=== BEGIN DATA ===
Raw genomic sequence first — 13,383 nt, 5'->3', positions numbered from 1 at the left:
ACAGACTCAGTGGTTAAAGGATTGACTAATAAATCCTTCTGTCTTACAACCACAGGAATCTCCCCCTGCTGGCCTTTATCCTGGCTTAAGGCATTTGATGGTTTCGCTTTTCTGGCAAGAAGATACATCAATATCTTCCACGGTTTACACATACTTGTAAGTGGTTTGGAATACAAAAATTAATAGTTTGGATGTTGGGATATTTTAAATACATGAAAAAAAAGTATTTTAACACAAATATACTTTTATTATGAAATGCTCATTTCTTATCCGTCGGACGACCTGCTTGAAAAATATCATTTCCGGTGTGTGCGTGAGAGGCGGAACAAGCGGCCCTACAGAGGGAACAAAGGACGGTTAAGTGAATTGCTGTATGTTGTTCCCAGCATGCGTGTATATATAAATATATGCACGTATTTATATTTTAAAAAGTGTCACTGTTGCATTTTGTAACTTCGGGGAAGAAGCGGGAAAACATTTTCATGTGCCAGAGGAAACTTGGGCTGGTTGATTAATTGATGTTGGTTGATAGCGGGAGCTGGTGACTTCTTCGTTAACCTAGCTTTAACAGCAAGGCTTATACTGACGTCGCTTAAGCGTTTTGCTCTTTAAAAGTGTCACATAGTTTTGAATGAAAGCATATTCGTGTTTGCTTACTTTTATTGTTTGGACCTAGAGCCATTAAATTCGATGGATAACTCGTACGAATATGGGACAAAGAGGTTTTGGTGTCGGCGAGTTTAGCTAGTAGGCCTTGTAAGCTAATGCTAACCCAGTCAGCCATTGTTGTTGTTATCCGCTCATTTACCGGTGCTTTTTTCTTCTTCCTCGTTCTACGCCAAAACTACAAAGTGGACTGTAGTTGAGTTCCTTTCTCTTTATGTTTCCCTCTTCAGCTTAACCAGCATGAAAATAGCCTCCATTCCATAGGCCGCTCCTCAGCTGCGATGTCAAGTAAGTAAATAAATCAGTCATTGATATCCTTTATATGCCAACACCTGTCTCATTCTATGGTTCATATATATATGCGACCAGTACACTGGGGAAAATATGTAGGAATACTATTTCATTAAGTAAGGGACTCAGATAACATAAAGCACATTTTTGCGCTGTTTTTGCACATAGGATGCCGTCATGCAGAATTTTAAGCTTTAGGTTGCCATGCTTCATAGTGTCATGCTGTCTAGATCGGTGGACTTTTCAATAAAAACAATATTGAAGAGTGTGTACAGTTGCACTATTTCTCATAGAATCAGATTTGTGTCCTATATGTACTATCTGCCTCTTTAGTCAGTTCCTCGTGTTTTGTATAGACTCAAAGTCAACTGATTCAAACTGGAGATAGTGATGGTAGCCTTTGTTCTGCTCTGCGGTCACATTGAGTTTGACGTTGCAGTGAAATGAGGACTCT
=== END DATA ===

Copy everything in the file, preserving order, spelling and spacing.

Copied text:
Raw genomic sequence first — 13,383 nt, 5'->3', positions numbered from 1 at the left:
ACAGACTCAGTGGTTAAAGGATTGACTAATAAATCCTTCTGTCTTACAACCACAGGAATCTCCCCCTGCTGGCCTTTATCCTGGCTTAAGGCATTTGATGGTTTCGCTTTTCTGGCAAGAAGATACATCAATATCTTCCACGGTTTACACATACTTGTAAGTGGTTTGGAATACAAAAATTAATAGTTTGGATGTTGGGATATTTTAAATACATGAAAAAAAAGTATTTTAACACAAATATACTTTTATTATGAAATGCTCATTTCTTATCCGTCGGACGACCTGCTTGAAAAATATCATTTCCGGTGTGTGCGTGAGAGGCGGAACAAGCGGCCCTACAGAGGGAACAAAGGACGGTTAAGTGAATTGCTGTATGTTGTTCCCAGCATGCGTGTATATATAAATATATGCACGTATTTATATTTTAAAAAGTGTCACTGTTGCATTTTGTAACTTCGGGGAAGAAGCGGGAAAACATTTTCATGTGCCAGAGGAAACTTGGGCTGGTTGATTAATTGATGTTGGTTGATAGCGGGAGCTGGTGACTTCTTCGTTAACCTAGCTTTAACAGCAAGGCTTATACTGACGTCGCTTAAGCGTTTTGCTCTTTAAAAGTGTCACATAGTTTTGAATGAAAGCATATTCGTGTTTGCTTACTTTTATTGTTTGGACCTAGAGCCATTAAATTCGATGGATAACTCGTACGAATATGGGACAAAGAGGTTTTGGTGTCGGCGAGTTTAGCTAGTAGGCCTTGTAAGCTAATGCTAACCCAGTCAGCCATTGTTGTTGTTATCCGCTCATTTACCGGTGCTTTTTTCTTCTTCCTCGTTCTACGCCAAAACTACAAAGTGGACTGTAGTTGAGTTCCTTTCTCTTTATGTTTCCCTCTTCAGCTTAACCAGCATGAAAATAGCCTCCATTCCATAGGCCGCTCCTCAGCTGCGATGTCAAGTAAGTAAATAAATCAGTCATTGATATCCTTTATATGCCAACACCTGTCTCATTCTATGGTTCATATATATATGCGACCAGTACACTGGGGAAAATATGTAGGAATACTATTTCATTAAGTAAGGGACTCAGATAACATAAAGCACATTTTTGCGCTGTTTTTGCACATAGGATGCCGTCATGCAGAATTTTAAGCTTTAGGTTGCCATGCTTCATAGTGTCATGCTGTCTAGATCGGTGGACTTTTCAATAAAAACAATATTGAAGAGTGTGTACAGTTGCACTATTTCTCATAGAATCAGATTTGTGTCCTATATGTACTATCTGCCTCTTTAGTCAGTTCCTCGTGTTTTGTATAGACTCAAAGTCAACTGATTCAAACTGGAGATAGTGATGGTAGCCTTTGTTCTGCTCTGCGGTCACATTGAGTTTGACGTTGCAGTGAAATGAGGACTCT